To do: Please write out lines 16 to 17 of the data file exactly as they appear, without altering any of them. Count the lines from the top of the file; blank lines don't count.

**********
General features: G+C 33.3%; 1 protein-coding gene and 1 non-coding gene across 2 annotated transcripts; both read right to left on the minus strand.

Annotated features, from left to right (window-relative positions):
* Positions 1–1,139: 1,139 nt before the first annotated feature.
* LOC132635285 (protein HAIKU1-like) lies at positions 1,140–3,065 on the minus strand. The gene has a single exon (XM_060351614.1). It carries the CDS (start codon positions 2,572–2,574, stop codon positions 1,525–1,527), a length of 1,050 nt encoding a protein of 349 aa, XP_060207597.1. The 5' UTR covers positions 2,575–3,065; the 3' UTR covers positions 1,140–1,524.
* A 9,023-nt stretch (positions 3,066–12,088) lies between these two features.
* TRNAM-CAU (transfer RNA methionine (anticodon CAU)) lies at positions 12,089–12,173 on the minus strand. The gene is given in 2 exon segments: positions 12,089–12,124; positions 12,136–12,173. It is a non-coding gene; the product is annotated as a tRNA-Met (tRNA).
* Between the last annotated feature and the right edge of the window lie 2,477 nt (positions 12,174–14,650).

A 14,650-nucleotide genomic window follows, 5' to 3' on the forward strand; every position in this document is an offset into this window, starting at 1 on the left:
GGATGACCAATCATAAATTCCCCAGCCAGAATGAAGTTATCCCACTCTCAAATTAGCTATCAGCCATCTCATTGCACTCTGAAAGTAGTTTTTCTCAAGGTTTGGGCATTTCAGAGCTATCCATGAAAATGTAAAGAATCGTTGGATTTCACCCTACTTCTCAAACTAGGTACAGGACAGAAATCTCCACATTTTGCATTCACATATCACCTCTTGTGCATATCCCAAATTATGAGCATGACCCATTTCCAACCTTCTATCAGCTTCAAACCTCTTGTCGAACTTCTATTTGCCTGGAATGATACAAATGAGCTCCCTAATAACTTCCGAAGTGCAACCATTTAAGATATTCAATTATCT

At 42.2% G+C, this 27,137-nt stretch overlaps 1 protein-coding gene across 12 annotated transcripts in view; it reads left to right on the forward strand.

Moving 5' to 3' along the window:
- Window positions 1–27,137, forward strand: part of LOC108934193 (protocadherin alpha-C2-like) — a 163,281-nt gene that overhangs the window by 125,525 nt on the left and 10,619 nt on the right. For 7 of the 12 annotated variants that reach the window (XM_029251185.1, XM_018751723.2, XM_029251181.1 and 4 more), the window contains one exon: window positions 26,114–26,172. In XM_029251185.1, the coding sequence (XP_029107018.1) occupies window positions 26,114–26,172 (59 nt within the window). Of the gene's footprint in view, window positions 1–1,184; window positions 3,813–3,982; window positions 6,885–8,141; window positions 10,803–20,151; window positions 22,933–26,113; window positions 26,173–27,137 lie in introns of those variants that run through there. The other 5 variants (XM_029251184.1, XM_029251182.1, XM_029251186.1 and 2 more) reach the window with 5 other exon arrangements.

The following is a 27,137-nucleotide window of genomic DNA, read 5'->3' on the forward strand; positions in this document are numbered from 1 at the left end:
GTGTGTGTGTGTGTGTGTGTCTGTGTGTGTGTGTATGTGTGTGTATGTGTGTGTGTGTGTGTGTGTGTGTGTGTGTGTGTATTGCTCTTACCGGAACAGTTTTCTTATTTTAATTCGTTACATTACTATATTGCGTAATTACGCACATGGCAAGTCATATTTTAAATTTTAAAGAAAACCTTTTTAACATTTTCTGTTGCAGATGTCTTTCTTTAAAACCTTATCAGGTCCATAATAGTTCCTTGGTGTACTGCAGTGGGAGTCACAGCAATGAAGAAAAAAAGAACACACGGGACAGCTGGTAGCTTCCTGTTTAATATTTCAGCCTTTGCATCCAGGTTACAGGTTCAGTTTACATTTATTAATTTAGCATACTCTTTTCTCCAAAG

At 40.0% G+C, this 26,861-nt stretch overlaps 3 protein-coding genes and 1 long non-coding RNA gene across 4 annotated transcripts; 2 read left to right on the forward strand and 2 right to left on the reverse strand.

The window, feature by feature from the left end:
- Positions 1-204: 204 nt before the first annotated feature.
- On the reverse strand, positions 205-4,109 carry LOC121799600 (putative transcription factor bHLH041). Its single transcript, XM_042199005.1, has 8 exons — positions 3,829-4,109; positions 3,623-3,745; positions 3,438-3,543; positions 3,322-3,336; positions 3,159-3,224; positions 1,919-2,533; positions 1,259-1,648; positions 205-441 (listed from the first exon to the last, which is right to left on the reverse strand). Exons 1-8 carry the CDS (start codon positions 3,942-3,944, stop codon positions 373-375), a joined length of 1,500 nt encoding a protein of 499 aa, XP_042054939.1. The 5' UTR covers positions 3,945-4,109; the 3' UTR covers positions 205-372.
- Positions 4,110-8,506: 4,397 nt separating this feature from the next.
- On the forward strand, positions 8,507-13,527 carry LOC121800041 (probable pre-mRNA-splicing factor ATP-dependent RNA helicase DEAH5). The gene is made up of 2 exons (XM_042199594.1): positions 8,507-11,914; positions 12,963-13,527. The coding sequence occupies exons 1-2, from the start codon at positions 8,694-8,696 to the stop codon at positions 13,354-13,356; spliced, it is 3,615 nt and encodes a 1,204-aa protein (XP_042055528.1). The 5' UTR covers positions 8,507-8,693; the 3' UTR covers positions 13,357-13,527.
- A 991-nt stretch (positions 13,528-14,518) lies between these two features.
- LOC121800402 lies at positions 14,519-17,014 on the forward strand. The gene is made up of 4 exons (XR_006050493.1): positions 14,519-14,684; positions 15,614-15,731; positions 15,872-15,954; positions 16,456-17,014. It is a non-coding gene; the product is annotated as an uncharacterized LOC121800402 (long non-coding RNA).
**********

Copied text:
The window, feature by feature from the left end:
- Positions 1-204: 204 nt before the first annotated feature.